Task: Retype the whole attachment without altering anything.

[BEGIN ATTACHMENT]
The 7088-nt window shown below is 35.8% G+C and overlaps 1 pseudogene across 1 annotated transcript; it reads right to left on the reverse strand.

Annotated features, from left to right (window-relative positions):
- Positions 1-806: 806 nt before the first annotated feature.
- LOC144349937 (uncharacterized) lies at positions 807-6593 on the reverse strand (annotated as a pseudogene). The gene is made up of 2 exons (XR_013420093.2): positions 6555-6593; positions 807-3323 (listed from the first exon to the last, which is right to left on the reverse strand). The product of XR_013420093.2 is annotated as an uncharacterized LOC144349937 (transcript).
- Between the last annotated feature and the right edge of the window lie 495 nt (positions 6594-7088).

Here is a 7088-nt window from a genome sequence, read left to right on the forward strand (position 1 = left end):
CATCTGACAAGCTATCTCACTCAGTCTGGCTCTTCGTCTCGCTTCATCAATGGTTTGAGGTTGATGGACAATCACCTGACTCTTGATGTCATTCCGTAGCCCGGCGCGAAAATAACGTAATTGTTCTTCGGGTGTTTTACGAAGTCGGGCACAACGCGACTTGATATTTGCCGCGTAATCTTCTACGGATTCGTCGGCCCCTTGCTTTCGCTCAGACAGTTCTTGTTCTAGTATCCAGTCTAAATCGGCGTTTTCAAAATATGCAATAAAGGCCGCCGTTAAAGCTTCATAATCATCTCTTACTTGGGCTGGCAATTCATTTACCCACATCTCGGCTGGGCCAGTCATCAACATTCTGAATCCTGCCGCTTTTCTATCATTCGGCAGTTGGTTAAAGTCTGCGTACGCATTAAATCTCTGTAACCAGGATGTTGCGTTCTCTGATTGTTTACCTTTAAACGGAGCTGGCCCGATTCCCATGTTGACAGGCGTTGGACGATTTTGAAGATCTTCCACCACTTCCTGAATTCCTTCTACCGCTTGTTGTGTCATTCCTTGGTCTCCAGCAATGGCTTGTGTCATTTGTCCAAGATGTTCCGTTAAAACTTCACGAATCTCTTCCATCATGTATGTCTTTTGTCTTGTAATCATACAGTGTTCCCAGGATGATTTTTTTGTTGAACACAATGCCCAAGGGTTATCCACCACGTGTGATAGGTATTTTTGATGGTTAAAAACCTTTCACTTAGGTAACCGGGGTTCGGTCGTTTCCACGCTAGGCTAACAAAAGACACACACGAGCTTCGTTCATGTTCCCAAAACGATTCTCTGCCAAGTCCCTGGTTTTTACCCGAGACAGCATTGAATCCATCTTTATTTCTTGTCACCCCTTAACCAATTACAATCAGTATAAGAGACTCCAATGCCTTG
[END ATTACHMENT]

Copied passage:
The 7088-nt window shown below is 35.8% G+C and overlaps 1 pseudogene across 1 annotated transcript; it reads right to left on the reverse strand.

Annotated features, from left to right (window-relative positions):
- Positions 1-806: 806 nt before the first annotated feature.
- LOC144349937 (uncharacterized) lies at positions 807-6593 on the reverse strand (annotated as a pseudogene). The gene is made up of 2 exons (XR_013420093.2): positions 6555-6593; positions 807-3323 (listed from the first exon to the last, which is right to left on the reverse strand). The product of XR_013420093.2 is annotated as an uncharacterized LOC144349937 (transcript).
- Between the last annotated feature and the right edge of the window lie 495 nt (positions 6594-7088).

Here is a 7088-nt window from a genome sequence, read left to right on the forward strand (position 1 = left end):
CATCTGACAAGCTATCTCACTCAGTCTGGCTCTTCGTCTCGCTTCATCAATGGTTTGAGGTTGATGGACAATCACCTGACTCTTGATGTCATTCCGTAGCCCGGCGCGAAAATAACGTAATTGTTCTTCGGGTGTTTTACGAAGTCGGGCACAACGCGACTTGATATTTGCCGCGTAATCTTCTACGGATTCGTCGGCCCCTTGCTTTCGCTCAGACAGTTCTTGTTCTAGTATCCAGTCTAAATCGGCGTTTTCAAAATATGCAATAAAGGCCGCCGTTAAAGCTTCATAATCATCTCTTACTTGGGCTGGCAATTCATTTACCCACATCTCGGCTGGGCCAGTCATCAACATTCTGAATCCTGCCGCTTTTCTATCATTCGGCAGTTGGTTAAAGTCTGCGTACGCATTAAATCTCTGTAACCAGGATGTTGCGTTCTCTGATTGTTTACCTTTAAACGGAGCTGGCCCGATTCCCATGTTGACAGGCGTTGGACGATTTTGAAGATCTTCCACCACTTCCTGAATTCCTTCTACCGCTTGTTGTGTCATTCCTTGGTCTCCAGCAATGGCTTGTGTCATTTGTCCAAGATGTTCCGTTAAAACTTCACGAATCTCTTCCATCATGTATGTCTTTTGTCTTGTAATCATACAGTGTTCCCAGGATGATTTTTTTGTTGAACACAATGCCCAAGGGTTATCCACCACGTGTGATAGGTATTTTTGATGGTTAAAAACCTTTCACTTAGGTAACCGGGGTTCGGTCGTTTCCACGCTAGGCTAACAAAAGACACACACGAGCTTCGTTCATGTTCCCAAAACGATTCTCTGCCAAGTCCCTGGTTTTTACCCGAGACAGCATTGAATCCATCTTTATTTCTTGTCACCCCTTAACCAATTACAATCAGTATAAGAGACTCCAATGCCTTG